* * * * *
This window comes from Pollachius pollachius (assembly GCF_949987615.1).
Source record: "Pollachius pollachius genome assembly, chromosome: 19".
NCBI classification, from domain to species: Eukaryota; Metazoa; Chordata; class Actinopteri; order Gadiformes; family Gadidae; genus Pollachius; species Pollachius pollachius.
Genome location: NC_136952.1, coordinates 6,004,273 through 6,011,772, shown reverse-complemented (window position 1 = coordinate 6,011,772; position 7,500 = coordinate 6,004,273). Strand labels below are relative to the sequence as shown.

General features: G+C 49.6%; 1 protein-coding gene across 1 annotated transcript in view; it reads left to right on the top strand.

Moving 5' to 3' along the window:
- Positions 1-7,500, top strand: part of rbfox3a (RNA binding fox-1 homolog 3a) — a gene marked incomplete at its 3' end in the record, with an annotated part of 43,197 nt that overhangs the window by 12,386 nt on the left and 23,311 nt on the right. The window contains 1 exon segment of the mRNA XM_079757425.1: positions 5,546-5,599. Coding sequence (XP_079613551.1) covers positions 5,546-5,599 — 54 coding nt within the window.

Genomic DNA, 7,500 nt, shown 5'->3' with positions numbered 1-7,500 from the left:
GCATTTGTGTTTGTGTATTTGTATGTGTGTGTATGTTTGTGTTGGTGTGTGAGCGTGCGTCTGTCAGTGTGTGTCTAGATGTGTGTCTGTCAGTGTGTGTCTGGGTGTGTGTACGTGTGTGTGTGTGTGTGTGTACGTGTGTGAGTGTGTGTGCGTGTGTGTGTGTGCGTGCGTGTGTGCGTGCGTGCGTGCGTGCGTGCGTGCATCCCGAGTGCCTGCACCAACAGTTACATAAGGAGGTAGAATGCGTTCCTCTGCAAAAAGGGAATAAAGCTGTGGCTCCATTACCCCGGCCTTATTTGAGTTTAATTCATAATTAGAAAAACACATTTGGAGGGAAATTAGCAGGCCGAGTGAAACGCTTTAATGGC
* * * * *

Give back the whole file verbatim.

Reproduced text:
This window comes from Pollachius pollachius (assembly GCF_949987615.1).
Source record: "Pollachius pollachius genome assembly, chromosome: 19".
NCBI classification, from domain to species: Eukaryota; Metazoa; Chordata; class Actinopteri; order Gadiformes; family Gadidae; genus Pollachius; species Pollachius pollachius.
Genome location: NC_136952.1, coordinates 6,004,273 through 6,011,772, shown reverse-complemented (window position 1 = coordinate 6,011,772; position 7,500 = coordinate 6,004,273). Strand labels below are relative to the sequence as shown.

General features: G+C 49.6%; 1 protein-coding gene across 1 annotated transcript in view; it reads left to right on the top strand.

Moving 5' to 3' along the window:
- Positions 1-7,500, top strand: part of rbfox3a (RNA binding fox-1 homolog 3a) — a gene marked incomplete at its 3' end in the record, with an annotated part of 43,197 nt that overhangs the window by 12,386 nt on the left and 23,311 nt on the right. The window contains 1 exon segment of the mRNA XM_079757425.1: positions 5,546-5,599. Coding sequence (XP_079613551.1) covers positions 5,546-5,599 — 54 coding nt within the window.

Genomic DNA, 7,500 nt, shown 5'->3' with positions numbered 1-7,500 from the left:
GCATTTGTGTTTGTGTATTTGTATGTGTGTGTATGTTTGTGTTGGTGTGTGAGCGTGCGTCTGTCAGTGTGTGTCTAGATGTGTGTCTGTCAGTGTGTGTCTGGGTGTGTGTACGTGTGTGTGTGTGTGTGTGTACGTGTGTGAGTGTGTGTGCGTGTGTGTGTGTGCGTGCGTGTGTGCGTGCGTGCGTGCGTGCGTGCGTGCATCCCGAGTGCCTGCACCAACAGTTACATAAGGAGGTAGAATGCGTTCCTCTGCAAAAAGGGAATAAAGCTGTGGCTCCATTACCCCGGCCTTATTTGAGTTTAATTCATAATTAGAAAAACACATTTGGAGGGAAATTAGCAGGCCGAGTGAAACGCTTTAATGGC